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An excerpt from www.HouseOfNames.com archives copyright 2000 - 2016


The name Chamness reached English shores for the first time with the ancestors of the Chamness family as they migrated following the Norman Conquest of 1066. The Chamness family lived in Yorkshire. They were originally from Champigne or Champagne, Normandy, and it is from the family's residence there that the name derives.

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The surname Chamness was first found in Somersetshire they claim descent from the Sieur de Champney in Normandy. From him the Chamneys of Orchardleuigh in Oxfordshire descend. [1]

Before the advent of the printing press and the first dictionaries, the English language was not standardized. Sound was what guided spelling in the Middle Ages, so one person's name was often recorded under several variations during a single lifetime. Spelling variations were common, even among the names of the most literate people. Known variations of the Chamness family name include Champney, Chamnes, Chamness, Chamney, Champneys and many more.


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This web page shows only a small excerpt of our Chamness research. Another 145 words (10 lines of text) covering the years 1300 and 1534 are included under the topic Early Chamness History in all our PDF Extended History products.

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More information is included under the topic Early Chamness Notables in all our PDF Extended History products.

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Some of the Chamness family moved to Ireland, but this topic is not covered in this excerpt. Another 31 words (2 lines of text) about their life in Ireland is included in all our PDF Extended History products.

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To escape the political and religious chaos of this era, thousands of English families began to migrate to the New World in search of land and freedom from religious and political persecution. The passage was expensive and the ships were dark, crowded, and unsafe; however, those who made the voyage safely were encountered opportunities that were not available to them in their homeland. Many of the families that reached the New World at this time went on to make important contributions to the emerging nations of the United States and Canada. Research into various historical records has revealed some of first members of the Chamness family to immigrate North America: Edward Champneys who settled in New Jersey in 1675 with his wife Priscilla, son and daughter; James Champness settled in Baltimore in 1774; John and Jane Champnes settled in Barbados in 1654..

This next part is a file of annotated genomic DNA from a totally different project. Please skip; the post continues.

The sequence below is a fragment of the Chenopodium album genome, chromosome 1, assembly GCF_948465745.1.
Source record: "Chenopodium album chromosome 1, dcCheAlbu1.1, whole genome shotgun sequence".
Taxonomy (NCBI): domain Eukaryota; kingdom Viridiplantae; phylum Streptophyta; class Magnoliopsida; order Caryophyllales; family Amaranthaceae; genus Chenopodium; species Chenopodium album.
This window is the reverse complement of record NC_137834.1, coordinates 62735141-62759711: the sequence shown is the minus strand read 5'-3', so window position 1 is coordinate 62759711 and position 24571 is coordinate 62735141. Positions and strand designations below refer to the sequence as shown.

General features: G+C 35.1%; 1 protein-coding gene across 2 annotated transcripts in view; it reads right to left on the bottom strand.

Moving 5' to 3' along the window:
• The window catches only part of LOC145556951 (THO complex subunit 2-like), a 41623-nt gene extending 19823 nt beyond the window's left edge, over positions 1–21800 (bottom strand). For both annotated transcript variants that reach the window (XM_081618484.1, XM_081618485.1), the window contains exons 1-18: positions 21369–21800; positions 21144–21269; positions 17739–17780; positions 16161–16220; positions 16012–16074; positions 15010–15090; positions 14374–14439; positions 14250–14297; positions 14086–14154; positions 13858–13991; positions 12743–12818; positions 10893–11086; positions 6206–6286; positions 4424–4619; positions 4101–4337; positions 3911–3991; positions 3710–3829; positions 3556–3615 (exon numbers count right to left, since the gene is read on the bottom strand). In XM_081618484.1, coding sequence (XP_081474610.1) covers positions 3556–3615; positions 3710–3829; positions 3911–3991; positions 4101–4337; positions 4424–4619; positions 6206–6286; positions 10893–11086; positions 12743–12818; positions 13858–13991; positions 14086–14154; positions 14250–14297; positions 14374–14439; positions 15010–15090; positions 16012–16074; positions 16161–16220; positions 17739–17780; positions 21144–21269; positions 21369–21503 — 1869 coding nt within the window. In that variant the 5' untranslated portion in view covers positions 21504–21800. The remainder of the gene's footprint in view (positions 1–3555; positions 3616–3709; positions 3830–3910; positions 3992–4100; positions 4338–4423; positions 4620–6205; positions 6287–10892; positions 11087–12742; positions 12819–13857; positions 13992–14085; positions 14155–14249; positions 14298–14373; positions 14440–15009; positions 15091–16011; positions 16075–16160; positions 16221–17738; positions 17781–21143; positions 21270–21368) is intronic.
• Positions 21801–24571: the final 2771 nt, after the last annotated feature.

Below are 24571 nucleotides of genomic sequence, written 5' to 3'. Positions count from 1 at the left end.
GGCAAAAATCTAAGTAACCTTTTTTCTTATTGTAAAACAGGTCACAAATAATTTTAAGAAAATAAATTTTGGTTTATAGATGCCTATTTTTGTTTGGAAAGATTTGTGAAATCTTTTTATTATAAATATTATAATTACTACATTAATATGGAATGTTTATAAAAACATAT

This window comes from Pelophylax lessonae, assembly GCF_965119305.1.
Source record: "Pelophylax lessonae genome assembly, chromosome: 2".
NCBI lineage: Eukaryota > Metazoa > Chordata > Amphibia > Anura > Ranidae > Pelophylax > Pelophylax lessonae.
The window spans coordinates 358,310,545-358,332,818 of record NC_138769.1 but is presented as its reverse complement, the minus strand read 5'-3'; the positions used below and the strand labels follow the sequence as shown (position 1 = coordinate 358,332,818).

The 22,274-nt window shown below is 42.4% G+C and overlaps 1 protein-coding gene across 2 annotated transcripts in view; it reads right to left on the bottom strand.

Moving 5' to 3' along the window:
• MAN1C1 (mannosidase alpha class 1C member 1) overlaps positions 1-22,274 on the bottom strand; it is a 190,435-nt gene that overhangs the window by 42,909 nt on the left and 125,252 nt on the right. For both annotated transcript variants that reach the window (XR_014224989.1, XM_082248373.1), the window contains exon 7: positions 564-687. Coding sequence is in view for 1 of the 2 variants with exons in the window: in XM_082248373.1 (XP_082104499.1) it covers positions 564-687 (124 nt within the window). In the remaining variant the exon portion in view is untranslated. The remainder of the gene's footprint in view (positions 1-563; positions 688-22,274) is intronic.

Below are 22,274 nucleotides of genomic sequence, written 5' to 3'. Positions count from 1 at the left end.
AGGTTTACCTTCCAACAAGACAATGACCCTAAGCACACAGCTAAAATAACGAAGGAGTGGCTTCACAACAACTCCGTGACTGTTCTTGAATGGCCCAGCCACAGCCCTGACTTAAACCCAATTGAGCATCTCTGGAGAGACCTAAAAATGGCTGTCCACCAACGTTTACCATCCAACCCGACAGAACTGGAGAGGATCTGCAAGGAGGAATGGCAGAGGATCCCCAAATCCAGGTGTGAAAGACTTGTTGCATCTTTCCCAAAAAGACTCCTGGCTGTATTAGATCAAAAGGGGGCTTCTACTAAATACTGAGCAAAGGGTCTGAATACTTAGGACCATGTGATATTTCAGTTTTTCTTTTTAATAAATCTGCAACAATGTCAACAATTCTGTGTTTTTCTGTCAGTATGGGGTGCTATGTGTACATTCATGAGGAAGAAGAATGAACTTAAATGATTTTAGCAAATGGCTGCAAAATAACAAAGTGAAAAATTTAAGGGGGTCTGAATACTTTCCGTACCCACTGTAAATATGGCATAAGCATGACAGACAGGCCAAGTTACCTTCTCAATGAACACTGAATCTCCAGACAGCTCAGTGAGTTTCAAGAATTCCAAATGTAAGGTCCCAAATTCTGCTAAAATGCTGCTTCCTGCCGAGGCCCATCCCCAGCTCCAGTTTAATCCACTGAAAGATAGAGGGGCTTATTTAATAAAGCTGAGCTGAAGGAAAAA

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The motto was originally a war cry or slogan. Mottoes first began to be shown with arms in the 14th and 15th centuries, but were not in general use until the 17th century. Thus the oldest coats of arms generally do not include a motto. Mottoes seldom form part of the grant of arms: Under most heraldic authorities, a motto is an optional component of the coat of arms, and can be added to or changed at will; many families have chosen not to display a motto.

Motto: Pro patria non timidus perire
Motto Translation: Not afraid to die for my country.

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  1. ^ Burke, John Bernard, The Roll of Battle Abbey. London: Edward Churton, 26, Holles Street, 1848, Print.

Other References

  1. Hitching, F.K and S. Hitching. References to English Surnames in 1601-1602. Walton On Thames: 1910. Print. (ISBN 0-8063-0181-3).
  2. Dunkling, Leslie. Dictionary of Surnames. Toronto: Collins, 1998. Print. (ISBN 0004720598).
  3. Humble, Richard. The Fall of Saxon England. New York: Barnes and Noble, 1975. Print. (ISBN 0-88029-987-8).
  4. Burke, Sir Bernard. Genealogical and Heraldic History of the Peerage and Baronetage, The Privy Council, Knightage and Compainonage. London: Burke Publishing, 1921. Print.
  5. Filby, P. William and Mary K Meyer. Passenger and Immigration Lists Index in Four Volumes. Detroit: Gale Research, 1985. Print. (ISBN 0-8103-1795-8).
  6. Shaw, William A. Knights of England A Complete Record from the Earliest Time to the Present Day of the Knights of all the Orders of Chivalry in England, Scotland, Ireland and Knights Bachelors 2 Volumes. Baltimore: Genealogical Publishing. Print. (ISBN 080630443X).
  7. Mills, A.D. Dictionary of English Place-Names. Oxford: Oxford University Press, 1991. Print. (ISBN 0-19-869156-4).
  8. Bowman, George Ernest. The Mayflower Reader A Selection of Articales from The Mayflower Descendent. Baltimore: Genealogical Publishing. Print.
  9. Marcharn, Frederick George. A Constitutional History of Modern England 1485 to the Present. London: Harper and Brothers, 1960. Print.
  10. Elster, Robert J. International Who's Who. London: Europa/Routledge. Print.
  11. ...

The Chamness Family Crest was acquired from the Houseofnames.com archives. The Chamness Family Crest was drawn according to heraldic standards based on published blazons. We generally include the oldest published family crest once associated with each surname.

This page was last modified on 18 December 2015 at 21:30.

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